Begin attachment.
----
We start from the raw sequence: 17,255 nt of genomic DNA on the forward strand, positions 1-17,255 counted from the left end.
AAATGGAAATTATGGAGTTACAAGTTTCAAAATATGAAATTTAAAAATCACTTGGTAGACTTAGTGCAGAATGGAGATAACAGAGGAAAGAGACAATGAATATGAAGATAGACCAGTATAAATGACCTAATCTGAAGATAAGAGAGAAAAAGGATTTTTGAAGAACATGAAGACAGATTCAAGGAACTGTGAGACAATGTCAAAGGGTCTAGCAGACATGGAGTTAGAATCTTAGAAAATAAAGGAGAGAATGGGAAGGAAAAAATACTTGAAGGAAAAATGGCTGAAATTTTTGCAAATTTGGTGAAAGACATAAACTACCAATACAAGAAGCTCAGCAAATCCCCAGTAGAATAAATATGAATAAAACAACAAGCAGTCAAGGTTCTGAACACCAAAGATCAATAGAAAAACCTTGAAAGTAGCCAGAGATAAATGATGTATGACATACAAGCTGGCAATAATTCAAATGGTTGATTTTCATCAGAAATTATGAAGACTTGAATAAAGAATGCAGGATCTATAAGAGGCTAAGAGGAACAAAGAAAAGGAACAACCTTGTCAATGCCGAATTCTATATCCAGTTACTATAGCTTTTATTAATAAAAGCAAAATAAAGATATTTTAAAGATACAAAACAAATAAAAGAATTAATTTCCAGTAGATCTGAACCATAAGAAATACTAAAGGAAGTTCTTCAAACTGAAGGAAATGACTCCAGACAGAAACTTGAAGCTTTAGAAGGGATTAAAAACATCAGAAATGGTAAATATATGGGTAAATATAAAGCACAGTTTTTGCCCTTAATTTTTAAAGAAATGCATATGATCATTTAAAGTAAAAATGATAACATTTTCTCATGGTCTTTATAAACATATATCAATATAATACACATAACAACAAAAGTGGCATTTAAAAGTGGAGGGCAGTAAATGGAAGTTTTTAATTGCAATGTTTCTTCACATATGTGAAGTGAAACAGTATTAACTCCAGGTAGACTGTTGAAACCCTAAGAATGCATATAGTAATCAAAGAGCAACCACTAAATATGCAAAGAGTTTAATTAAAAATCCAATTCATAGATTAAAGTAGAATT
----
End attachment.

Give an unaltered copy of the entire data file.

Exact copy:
We start from the raw sequence: 17,255 nt of genomic DNA on the forward strand, positions 1-17,255 counted from the left end.
AAATGGAAATTATGGAGTTACAAGTTTCAAAATATGAAATTTAAAAATCACTTGGTAGACTTAGTGCAGAATGGAGATAACAGAGGAAAGAGACAATGAATATGAAGATAGACCAGTATAAATGACCTAATCTGAAGATAAGAGAGAAAAAGGATTTTTGAAGAACATGAAGACAGATTCAAGGAACTGTGAGACAATGTCAAAGGGTCTAGCAGACATGGAGTTAGAATCTTAGAAAATAAAGGAGAGAATGGGAAGGAAAAAATACTTGAAGGAAAAATGGCTGAAATTTTTGCAAATTTGGTGAAAGACATAAACTACCAATACAAGAAGCTCAGCAAATCCCCAGTAGAATAAATATGAATAAAACAACAAGCAGTCAAGGTTCTGAACACCAAAGATCAATAGAAAAACCTTGAAAGTAGCCAGAGATAAATGATGTATGACATACAAGCTGGCAATAATTCAAATGGTTGATTTTCATCAGAAATTATGAAGACTTGAATAAAGAATGCAGGATCTATAAGAGGCTAAGAGGAACAAAGAAAAGGAACAACCTTGTCAATGCCGAATTCTATATCCAGTTACTATAGCTTTTATTAATAAAAGCAAAATAAAGATATTTTAAAGATACAAAACAAATAAAAGAATTAATTTCCAGTAGATCTGAACCATAAGAAATACTAAAGGAAGTTCTTCAAACTGAAGGAAATGACTCCAGACAGAAACTTGAAGCTTTAGAAGGGATTAAAAACATCAGAAATGGTAAATATATGGGTAAATATAAAGCACAGTTTTTGCCCTTAATTTTTAAAGAAATGCATATGATCATTTAAAGTAAAAATGATAACATTTTCTCATGGTCTTTATAAACATATATCAATATAATACACATAACAACAAAAGTGGCATTTAAAAGTGGAGGGCAGTAAATGGAAGTTTTTAATTGCAATGTTTCTTCACATATGTGAAGTGAAACAGTATTAACTCCAGGTAGACTGTTGAAACCCTAAGAATGCATATAGTAATCAAAGAGCAACCACTAAATATGCAAAGAGTTTAATTAAAAATCCAATTCATAGATTAAAGTAGAATT